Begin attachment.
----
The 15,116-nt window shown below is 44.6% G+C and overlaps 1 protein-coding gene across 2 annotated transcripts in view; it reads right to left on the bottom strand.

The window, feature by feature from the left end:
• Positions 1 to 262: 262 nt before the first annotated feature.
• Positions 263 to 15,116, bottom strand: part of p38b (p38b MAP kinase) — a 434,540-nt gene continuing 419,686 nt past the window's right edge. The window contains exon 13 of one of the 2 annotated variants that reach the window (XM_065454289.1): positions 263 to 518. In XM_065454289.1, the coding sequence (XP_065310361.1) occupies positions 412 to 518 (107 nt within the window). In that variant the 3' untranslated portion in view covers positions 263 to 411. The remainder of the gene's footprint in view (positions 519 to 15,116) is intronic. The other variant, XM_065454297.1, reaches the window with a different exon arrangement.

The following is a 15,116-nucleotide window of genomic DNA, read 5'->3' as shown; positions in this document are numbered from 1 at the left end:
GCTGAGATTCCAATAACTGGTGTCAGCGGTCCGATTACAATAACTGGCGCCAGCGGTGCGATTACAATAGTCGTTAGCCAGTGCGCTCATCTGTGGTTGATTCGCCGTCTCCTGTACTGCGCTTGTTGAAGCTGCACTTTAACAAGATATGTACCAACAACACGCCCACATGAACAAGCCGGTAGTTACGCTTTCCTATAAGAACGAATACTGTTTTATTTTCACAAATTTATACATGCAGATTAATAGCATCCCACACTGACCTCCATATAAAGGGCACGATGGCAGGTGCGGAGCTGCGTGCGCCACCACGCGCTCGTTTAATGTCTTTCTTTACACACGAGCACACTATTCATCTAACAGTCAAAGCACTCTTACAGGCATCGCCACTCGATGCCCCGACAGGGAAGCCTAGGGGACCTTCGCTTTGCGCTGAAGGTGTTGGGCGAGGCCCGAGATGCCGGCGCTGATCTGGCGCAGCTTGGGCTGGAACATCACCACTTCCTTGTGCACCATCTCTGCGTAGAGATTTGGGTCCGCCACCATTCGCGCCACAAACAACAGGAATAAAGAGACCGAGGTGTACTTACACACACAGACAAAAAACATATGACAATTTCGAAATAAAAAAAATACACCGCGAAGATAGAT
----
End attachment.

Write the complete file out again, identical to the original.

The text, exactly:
The 15,116-nt window shown below is 44.6% G+C and overlaps 1 protein-coding gene across 2 annotated transcripts in view; it reads right to left on the bottom strand.

The window, feature by feature from the left end:
• Positions 1 to 262: 262 nt before the first annotated feature.
• Positions 263 to 15,116, bottom strand: part of p38b (p38b MAP kinase) — a 434,540-nt gene continuing 419,686 nt past the window's right edge. The window contains exon 13 of one of the 2 annotated variants that reach the window (XM_065454289.1): positions 263 to 518. In XM_065454289.1, the coding sequence (XP_065310361.1) occupies positions 412 to 518 (107 nt within the window). In that variant the 3' untranslated portion in view covers positions 263 to 411. The remainder of the gene's footprint in view (positions 519 to 15,116) is intronic. The other variant, XM_065454297.1, reaches the window with a different exon arrangement.

The following is a 15,116-nucleotide window of genomic DNA, read 5'->3' as shown; positions in this document are numbered from 1 at the left end:
GCTGAGATTCCAATAACTGGTGTCAGCGGTCCGATTACAATAACTGGCGCCAGCGGTGCGATTACAATAGTCGTTAGCCAGTGCGCTCATCTGTGGTTGATTCGCCGTCTCCTGTACTGCGCTTGTTGAAGCTGCACTTTAACAAGATATGTACCAACAACACGCCCACATGAACAAGCCGGTAGTTACGCTTTCCTATAAGAACGAATACTGTTTTATTTTCACAAATTTATACATGCAGATTAATAGCATCCCACACTGACCTCCATATAAAGGGCACGATGGCAGGTGCGGAGCTGCGTGCGCCACCACGCGCTCGTTTAATGTCTTTCTTTACACACGAGCACACTATTCATCTAACAGTCAAAGCACTCTTACAGGCATCGCCACTCGATGCCCCGACAGGGAAGCCTAGGGGACCTTCGCTTTGCGCTGAAGGTGTTGGGCGAGGCCCGAGATGCCGGCGCTGATCTGGCGCAGCTTGGGCTGGAACATCACCACTTCCTTGTGCACCATCTCTGCGTAGAGATTTGGGTCCGCCACCATTCGCGCCACAAACAACAGGAATAAAGAGACCGAGGTGTACTTACACACACAGACAAAAAACATATGACAATTTCGAAATAAAAAAAATACACCGCGAAGATAGAT